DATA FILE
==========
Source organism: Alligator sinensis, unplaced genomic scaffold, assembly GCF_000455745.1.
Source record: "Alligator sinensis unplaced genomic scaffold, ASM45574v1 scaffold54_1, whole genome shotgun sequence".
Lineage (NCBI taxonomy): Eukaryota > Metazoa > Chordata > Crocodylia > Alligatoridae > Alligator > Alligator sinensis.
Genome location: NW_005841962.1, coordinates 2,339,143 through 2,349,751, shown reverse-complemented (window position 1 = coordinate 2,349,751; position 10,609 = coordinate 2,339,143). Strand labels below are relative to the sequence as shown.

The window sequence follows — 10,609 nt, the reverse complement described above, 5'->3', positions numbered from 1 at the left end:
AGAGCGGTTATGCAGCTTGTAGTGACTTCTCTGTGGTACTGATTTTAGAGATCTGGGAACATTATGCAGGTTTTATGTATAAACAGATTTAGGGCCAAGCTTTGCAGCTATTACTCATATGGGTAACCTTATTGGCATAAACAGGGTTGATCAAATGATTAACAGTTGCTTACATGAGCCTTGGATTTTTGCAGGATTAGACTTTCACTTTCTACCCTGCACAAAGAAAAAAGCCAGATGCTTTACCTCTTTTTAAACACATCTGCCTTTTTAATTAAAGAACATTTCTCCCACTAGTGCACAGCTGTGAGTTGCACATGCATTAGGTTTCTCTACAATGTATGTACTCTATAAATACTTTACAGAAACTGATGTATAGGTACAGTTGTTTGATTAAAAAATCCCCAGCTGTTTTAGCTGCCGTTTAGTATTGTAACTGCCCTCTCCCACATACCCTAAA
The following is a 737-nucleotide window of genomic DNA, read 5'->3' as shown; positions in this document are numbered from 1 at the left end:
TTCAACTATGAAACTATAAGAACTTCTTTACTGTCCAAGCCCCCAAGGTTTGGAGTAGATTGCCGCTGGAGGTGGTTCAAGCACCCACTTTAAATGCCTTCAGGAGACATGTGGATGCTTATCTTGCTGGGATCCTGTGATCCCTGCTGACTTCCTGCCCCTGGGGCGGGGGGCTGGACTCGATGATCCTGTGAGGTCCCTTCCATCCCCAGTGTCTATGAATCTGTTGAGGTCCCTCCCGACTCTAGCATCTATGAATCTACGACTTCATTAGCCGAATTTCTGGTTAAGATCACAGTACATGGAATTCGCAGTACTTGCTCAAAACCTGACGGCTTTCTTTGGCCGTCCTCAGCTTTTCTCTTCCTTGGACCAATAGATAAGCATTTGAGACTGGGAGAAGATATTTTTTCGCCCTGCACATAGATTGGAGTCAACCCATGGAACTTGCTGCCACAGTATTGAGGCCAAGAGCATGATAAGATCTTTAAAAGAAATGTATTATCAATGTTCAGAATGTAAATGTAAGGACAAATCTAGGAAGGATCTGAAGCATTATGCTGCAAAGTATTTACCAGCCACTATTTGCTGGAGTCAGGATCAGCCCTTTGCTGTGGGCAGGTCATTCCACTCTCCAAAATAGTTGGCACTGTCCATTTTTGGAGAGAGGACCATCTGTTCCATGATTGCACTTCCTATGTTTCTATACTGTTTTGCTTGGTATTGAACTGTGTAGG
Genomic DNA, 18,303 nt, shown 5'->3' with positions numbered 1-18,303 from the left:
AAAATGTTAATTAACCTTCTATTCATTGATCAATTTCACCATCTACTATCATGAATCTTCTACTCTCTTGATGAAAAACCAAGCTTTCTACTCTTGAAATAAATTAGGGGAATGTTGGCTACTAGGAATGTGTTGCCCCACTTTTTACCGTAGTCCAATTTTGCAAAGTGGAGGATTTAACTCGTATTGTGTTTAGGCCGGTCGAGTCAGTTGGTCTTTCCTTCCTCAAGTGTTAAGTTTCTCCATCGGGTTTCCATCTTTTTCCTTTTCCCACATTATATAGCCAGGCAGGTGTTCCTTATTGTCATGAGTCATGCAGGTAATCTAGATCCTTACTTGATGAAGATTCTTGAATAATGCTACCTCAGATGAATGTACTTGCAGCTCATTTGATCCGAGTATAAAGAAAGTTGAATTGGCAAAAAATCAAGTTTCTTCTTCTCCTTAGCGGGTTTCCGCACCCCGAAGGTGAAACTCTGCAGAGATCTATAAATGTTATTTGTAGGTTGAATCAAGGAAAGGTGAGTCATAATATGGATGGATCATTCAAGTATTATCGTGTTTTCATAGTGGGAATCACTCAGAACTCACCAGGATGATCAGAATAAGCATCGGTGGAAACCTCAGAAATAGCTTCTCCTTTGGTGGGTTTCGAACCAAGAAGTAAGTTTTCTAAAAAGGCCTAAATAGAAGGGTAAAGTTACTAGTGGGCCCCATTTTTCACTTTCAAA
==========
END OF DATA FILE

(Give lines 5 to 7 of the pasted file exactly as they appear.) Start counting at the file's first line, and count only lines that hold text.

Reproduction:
The window sequence follows — 10,609 nt, the reverse complement described above, 5'->3', positions numbered from 1 at the left end:
AGAGCGGTTATGCAGCTTGTAGTGACTTCTCTGTGGTACTGATTTTAGAGATCTGGGAACATTATGCAGGTTTTATGTATAAACAGATTTAGGGCCAAGCTTTGCAGCTATTACTCATATGGGTAACCTTATTGGCATAAACAGGGTTGATCAAATGATTAACAGTTGCTTACATGAGCCTTGGATTTTTGCAGGATTAGACTTTCACTTTCTACCCTGCACAAAGAAAAAAGCCAGATGCTTTACCTCTTTTTAAACACATCTGCCTTTTTAATTAAAGAACATTTCTCCCACTAGTGCACAGCTGTGAGTTGCACATGCATTAGGTTTCTCTACAATGTATGTACTCTATAAATACTTTACAGAAACTGATGTATAGGTACAGTTGTTTGATTAAAAAATCCCCAGCTGTTTTAGCTGCCGTTTAGTATTGTAACTGCCCTCTCCCACATACCCTAAA
The following is a 737-nucleotide window of genomic DNA, read 5'->3' as shown; positions in this document are numbered from 1 at the left end: